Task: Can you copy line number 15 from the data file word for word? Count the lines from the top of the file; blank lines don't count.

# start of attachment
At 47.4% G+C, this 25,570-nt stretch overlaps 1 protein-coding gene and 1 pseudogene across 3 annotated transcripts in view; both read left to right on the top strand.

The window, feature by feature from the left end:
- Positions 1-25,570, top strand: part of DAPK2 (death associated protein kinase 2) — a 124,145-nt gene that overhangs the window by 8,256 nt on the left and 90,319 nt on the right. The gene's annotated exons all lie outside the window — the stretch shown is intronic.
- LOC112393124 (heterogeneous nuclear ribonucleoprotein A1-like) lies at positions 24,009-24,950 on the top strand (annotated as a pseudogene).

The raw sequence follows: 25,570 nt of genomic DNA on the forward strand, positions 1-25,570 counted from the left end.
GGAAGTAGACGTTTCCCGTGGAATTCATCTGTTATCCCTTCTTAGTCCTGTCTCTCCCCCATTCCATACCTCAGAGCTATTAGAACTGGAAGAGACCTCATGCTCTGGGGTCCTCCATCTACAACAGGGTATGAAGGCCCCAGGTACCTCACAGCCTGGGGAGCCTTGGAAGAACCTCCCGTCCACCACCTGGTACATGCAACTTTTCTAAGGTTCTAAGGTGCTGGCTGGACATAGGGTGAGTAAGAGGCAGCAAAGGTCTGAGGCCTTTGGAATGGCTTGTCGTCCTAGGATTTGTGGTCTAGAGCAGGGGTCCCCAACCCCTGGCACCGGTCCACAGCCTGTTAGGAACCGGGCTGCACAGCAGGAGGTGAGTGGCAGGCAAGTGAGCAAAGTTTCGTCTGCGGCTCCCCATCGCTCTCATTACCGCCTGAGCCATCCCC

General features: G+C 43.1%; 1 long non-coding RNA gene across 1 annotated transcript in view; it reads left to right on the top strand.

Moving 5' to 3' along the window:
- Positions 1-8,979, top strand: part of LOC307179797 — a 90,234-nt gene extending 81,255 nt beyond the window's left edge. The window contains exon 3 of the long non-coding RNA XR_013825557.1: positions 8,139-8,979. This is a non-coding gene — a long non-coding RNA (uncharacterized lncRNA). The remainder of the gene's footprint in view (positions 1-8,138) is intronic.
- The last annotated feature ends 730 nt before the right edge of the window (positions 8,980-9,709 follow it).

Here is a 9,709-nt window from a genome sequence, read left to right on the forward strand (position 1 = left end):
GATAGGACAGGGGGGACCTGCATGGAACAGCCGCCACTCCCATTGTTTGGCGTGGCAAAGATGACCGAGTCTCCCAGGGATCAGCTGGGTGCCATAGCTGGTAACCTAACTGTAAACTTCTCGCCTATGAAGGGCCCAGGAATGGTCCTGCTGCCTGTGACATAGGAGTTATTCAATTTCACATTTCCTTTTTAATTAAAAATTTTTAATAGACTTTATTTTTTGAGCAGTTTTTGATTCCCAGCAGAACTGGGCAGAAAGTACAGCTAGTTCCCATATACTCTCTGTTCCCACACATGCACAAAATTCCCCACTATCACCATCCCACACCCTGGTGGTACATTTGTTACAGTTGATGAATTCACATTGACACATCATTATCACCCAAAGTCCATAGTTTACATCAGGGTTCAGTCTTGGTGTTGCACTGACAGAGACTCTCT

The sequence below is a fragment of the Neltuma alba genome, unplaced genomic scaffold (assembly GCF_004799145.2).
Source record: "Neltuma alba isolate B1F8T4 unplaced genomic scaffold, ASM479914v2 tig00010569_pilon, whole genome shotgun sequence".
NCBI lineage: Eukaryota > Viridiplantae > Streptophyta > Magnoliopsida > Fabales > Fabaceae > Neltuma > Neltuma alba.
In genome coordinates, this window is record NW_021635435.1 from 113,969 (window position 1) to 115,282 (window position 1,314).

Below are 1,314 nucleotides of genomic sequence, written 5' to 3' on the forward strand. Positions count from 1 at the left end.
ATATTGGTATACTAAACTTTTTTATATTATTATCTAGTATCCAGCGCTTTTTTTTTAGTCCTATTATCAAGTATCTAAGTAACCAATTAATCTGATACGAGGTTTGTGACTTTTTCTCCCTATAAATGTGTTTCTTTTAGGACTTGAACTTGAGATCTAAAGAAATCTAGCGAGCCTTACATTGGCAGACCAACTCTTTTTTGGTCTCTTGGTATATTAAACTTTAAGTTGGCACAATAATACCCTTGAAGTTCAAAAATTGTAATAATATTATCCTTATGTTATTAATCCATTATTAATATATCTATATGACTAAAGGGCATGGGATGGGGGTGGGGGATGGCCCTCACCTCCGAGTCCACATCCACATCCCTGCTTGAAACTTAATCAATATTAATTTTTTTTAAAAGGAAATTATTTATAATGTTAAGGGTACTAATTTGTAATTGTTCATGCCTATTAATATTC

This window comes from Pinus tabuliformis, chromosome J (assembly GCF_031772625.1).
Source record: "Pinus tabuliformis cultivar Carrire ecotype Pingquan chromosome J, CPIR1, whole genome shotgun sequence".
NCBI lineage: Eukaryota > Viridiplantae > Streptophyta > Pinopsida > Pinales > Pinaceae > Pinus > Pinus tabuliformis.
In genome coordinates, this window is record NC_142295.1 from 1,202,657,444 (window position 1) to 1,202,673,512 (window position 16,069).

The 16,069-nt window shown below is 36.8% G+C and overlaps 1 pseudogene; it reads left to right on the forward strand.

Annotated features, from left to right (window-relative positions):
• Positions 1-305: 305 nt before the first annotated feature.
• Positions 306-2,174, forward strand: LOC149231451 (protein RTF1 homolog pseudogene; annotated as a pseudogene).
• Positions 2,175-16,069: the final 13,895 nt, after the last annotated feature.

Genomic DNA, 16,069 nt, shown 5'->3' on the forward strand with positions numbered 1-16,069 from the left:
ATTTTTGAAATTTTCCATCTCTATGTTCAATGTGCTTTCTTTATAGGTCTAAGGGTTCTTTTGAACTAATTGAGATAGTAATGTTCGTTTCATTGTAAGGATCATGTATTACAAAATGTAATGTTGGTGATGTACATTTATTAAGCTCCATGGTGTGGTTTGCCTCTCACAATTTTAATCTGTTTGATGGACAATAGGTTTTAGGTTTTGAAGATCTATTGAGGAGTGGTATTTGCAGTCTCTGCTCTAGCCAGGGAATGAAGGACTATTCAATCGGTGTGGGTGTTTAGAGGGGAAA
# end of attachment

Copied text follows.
NCBI lineage: Eukaryota > Viridiplantae > Streptophyta > Magnoliopsida > Fabales > Fabaceae > Neltuma > Neltuma alba.